Maisha Riddlesprigger: What it really means to be a DCPS principal

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Many people will tell you that the role of school principal in DC is hard. Well, it’s actually exhausting and sometimes it’s thankless. While all of those statements may be true, what often doesn’t make headlines is the tremendous joy and satisfaction you experience everyday knowing that you are preparing young people in DC to positively influence society and thrive in life.

During my nine years as a DC Public Schools administrator, I have seen new initiatives, senior-leadership changes, curriculum adoptions, shifting goals and implementation of various plans. The one thing that has remained constant is the amount of love and dedication that school principals, and district and city leaders, pour into our schools and our communities.

“Our students. Our future. Our responsibility.” That’s our motto at Ketcham Elementary School. It’s more than just a succinct way to capture our commitment to our families; it’s our promise to the families that we serve and a daily reminder of how we view our work in the community.  

A principal’s role is not easy, and I’m proud to have support from DCPS and my talented principal colleagues. I have served as the principal of Ketcham Elementary School in Ward 8’s historic Anacostia neighborhood for five years, and the increase in students who have adverse childhood experiences (ACEs) has made the role of principal and educator even more complex.

(Photo courtesy of DC Public Schools)

According to data from the New York-based nonprofit Turnaround for Children on trauma-informed practices, students who experience four or more ACEs are 32 times more likely to have learning and behavioral challenges, 12 times more likely to attempt suicide, and 10 times more likely to use intravenous drugs. These staggering statistics are why we must be committed to changing and expanding the opportunities that our students have after graduation.

During my time at Ketcham, my team has made significant progress with students who are considered furthest from opportunity. Since 2015, the number of Ketcham students who are proficient in math has nearly tripled and the number of students who are proficient in English language arts has doubled on the Partnership for Assessment of Readiness for College and Careers (PARCC). Over the past five years:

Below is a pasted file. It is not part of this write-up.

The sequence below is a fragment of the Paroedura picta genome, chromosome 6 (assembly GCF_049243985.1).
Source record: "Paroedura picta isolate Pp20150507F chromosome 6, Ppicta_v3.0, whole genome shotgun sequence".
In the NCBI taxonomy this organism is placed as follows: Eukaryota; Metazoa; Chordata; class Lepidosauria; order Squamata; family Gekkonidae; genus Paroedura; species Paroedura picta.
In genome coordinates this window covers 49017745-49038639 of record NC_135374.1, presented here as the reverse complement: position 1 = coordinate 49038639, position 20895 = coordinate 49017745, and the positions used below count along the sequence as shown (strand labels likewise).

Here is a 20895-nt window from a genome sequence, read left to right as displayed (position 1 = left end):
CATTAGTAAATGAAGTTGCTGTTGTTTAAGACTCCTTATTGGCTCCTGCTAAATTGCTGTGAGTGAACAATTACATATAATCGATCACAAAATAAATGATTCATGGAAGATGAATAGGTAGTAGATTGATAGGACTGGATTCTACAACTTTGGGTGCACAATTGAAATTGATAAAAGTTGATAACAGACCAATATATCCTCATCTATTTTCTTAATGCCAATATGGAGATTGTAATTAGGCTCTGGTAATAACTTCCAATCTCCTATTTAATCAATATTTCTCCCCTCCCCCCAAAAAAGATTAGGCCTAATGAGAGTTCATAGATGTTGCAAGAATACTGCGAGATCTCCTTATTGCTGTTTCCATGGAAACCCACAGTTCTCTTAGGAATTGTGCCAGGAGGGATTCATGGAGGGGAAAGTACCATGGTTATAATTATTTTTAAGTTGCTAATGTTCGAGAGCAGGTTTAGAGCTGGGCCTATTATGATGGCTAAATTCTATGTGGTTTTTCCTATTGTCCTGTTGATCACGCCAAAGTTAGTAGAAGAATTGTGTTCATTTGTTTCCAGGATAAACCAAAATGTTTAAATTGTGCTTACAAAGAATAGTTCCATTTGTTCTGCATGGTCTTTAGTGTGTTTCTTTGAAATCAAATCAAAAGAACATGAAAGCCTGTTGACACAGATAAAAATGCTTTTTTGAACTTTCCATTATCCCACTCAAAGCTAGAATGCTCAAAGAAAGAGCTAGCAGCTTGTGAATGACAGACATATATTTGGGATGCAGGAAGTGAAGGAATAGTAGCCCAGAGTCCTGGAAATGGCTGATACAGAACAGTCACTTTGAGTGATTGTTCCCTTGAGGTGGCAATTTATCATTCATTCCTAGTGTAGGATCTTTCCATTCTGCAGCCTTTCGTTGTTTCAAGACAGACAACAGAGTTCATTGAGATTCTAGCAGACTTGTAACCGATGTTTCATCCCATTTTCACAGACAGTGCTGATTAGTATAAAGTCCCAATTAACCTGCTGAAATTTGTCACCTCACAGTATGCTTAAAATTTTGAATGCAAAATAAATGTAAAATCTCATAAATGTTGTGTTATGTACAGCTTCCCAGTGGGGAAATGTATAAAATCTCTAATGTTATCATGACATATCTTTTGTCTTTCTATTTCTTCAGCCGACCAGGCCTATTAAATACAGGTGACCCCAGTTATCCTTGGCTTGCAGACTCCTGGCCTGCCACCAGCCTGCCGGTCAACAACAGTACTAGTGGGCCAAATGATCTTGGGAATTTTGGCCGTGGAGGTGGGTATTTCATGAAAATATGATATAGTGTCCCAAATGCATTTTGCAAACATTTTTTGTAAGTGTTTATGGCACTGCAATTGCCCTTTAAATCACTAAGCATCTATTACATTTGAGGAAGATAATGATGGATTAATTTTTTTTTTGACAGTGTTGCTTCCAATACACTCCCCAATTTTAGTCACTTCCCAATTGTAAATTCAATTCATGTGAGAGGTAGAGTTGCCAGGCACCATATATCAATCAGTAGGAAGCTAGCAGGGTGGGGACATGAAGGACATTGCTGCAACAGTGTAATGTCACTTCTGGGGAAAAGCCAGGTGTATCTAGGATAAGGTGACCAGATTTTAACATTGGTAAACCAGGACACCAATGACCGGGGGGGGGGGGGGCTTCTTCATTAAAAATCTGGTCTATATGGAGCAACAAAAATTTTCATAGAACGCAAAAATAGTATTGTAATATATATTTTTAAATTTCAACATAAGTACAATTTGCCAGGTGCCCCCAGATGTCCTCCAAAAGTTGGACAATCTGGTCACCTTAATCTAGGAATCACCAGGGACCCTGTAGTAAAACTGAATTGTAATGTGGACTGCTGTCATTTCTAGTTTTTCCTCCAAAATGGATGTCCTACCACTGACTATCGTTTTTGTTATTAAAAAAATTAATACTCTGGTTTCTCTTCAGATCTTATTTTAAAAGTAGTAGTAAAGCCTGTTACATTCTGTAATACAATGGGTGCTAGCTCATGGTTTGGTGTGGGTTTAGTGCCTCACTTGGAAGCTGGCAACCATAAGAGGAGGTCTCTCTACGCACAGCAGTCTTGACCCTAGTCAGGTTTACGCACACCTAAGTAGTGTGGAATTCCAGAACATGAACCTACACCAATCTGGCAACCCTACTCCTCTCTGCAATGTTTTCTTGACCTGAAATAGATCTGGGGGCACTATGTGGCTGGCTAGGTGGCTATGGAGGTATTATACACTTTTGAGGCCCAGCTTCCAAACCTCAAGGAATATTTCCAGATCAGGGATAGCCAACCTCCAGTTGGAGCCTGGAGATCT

• The number of students scoring a 1 or 2 (out of a possible 5) on PARCC decreased by 40 percent in math and 17 percent in reading.
  • Math proficiency rates at our school in Southeast DC are now similar to more affluent schools located in Northwest.
  • Student satisfaction rates increased from 73 percent to 96 percent.
  • Ketcham was recognized by EmpowerK12 as a Bold Performance and Improvement School for exceeding annual growth and performance expectations.

These data points illustrate that we at Ketcham are on the path to ensuring that more students in our Anacostia community can reach their full potential. Empower K12 predicts that if we continue our current rate of growth and performance, we will be able to close the opportunity gap for our students at a faster rate than expected.

In early fall, Ketcham will open a child-care center for children up to 3 years old, giving us the opportunity to expand our success to include the youngest learners in our community. As we begin a new year, I am excited about the possibilities and encouraged by our continued success. With our community, staff, families and city supporting us, we know that we can continue to change outcomes and opportunities for our students.

Data points are important, but they only tell a single story. As author Chimamanda Ngozi Adichie states, the danger of a single story is not that it is untrue; it’s that it is incomplete. The work that educators like myself commit to daily around our city cannot be captured in a chart or graph. Each time I have an opportunity to engage with my principal colleagues, I remind myself of how fortunate I am to be surrounded by a group of talented individuals who are truly dedicated to urban education.

Someone will inevitably comb through our accomplishments and attempt to diminish the work that we have done at Ketcham to ensure that all of our students have the option to choose the life or academic path that they want upon leaving our school system. The reason I love my role as a DCPS principal is that for everyone who doubts our accomplishments, there are exponentially more people cheering us on and supporting the work we do each day. My principal colleagues, other educators, community leaders and families are all there to offer support, advice and guidance to ensure that we strengthen our schools and our communities together.  

I’m proud to be a member of DCPS for three main reasons: my commitment to our Ketcham community and what we have achieved together; the relationships that I have built with my principal colleagues; and the support systems DCPS has put in place. No data point will capture all of that.

Maisha Riddlesprigger is principal of Ketcham Elementary School in Ward 8.

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